Originally posted by aht0 View Post
                Windows from Vista onwards has separate small boot partition. Technically you need only that to be NTFS, actual root file system could be ReFS.
                https://docs.microsoft.com/en-us/win.../refs-overview

                You did not read above. The answer is absolutely no due to missing features.
                The following are missing REFS feature and effects
                1) Extended attributes Yes current versions of windows does require these on the real root partition.
                2) Short names need for legacy application support. Funny enough some of the windows bundled applications are legacy as in expect the short file names of particular things.
                3) Page file support installer would have to create another partition for this.
                4) File system compression this is in fact under Windows used to reduce the install size. Not absolutely require but not having is going to be horrible.

                That is basically in order of need to be implemented. Extended attributes functional is a bare min to have a Windows 7 onwards root file system that requirement is why you could install Windows Vista on fat32 and Windows 7 will not. The reality is the first desktop windows with ReFS is Windows 8.1 so the support has been long gone for installing on a partition without extended attributes at that point.

                Please note I am not saying some future version of windows will not install on ReFS as root file system but no current version of windows can because the feature/s required is not implemented in ReFS yet.

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                • #48
                  Originally posted by birdie View Post
                  Now I'm curious how they have managed to release ntfs3 under GPL considering a huge number of patents and copyrights related to NTFS.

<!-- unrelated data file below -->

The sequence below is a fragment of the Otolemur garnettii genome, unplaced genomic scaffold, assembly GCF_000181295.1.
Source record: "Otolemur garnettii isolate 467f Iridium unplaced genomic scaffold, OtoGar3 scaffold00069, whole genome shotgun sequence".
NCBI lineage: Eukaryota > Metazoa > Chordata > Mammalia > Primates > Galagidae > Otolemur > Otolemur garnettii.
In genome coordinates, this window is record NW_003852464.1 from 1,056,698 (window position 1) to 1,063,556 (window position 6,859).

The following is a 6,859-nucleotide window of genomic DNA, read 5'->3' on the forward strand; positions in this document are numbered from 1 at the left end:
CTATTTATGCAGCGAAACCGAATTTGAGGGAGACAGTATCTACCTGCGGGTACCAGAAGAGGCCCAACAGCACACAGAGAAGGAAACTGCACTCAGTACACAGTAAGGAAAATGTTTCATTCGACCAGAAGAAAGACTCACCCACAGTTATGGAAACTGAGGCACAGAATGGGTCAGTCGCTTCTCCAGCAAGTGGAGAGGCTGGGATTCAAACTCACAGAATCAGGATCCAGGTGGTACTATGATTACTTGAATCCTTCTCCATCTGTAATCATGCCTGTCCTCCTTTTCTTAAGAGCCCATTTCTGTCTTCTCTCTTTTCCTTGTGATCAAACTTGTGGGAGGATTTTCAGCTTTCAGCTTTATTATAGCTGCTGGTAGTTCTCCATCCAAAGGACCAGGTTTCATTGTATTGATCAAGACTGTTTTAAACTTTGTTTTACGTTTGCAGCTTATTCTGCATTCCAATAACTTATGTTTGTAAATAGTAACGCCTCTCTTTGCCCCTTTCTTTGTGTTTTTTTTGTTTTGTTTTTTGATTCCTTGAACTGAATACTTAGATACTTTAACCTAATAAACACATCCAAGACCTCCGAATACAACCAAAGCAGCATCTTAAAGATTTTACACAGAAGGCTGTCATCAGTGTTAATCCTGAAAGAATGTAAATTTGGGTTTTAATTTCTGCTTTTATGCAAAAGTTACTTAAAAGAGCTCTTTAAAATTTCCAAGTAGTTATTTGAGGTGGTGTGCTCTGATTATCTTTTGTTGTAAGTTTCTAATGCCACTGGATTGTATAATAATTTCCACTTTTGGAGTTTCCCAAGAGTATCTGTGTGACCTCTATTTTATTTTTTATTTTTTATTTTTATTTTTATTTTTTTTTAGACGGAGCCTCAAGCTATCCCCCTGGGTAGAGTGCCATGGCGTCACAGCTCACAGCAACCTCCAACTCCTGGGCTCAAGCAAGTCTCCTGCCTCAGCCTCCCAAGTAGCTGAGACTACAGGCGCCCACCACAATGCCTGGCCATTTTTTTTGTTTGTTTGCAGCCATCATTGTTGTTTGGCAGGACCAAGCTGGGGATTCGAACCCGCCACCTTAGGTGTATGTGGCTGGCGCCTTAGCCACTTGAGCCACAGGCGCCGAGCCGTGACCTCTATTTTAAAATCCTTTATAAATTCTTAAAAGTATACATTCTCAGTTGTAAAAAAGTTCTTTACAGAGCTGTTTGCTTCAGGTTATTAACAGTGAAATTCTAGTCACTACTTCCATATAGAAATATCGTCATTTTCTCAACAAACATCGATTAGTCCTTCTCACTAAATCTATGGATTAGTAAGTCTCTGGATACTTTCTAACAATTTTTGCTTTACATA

The realities with copyright is that it does not come into play as long as the code is independent development. Patents don't come into play until you start distributing and using the code. Yes GPL does have some implied patent protection. Please be aware Samsung exfat was released under GPLv2 for a long time since 2013 the patent issues were only sorted out with a OIN agreement for Linux kernel end of 2019. Submitting the code to mainline to come included in the OIN define of what Linux is triggers the Patents problem to be addressed if they exist.

                  Something else that is easy to miss birdie. NTFS 3.1 file system design was in fact released October 2001. Yes no new features since October 2001 have been added to the NTFS file system used by Microsoft. Patents last max of 20 years so the end of NTFS patents is either October 2021 or October 2022 depending on the jurisdiction. It could in fact take until end of NTFS patents for the NTFS driver to be accepted as merge-able quality. So patents may not even come into play.

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                  • #49
                    Originally posted by Awesomeness View Post
                    Why don't Linux kernel devs not use GitLab like normal people? Sending patches to mailing lists is stupid.
                    Do you mean it is finally possible to hold a linux repo on gitlab?

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                    • #50
                      Originally posted by Awesomeness View Post

                      I do and more importantly I realize that kernel developers have no sense of usability.
                      And yet the kernel is pretty usable, wouldn't you say?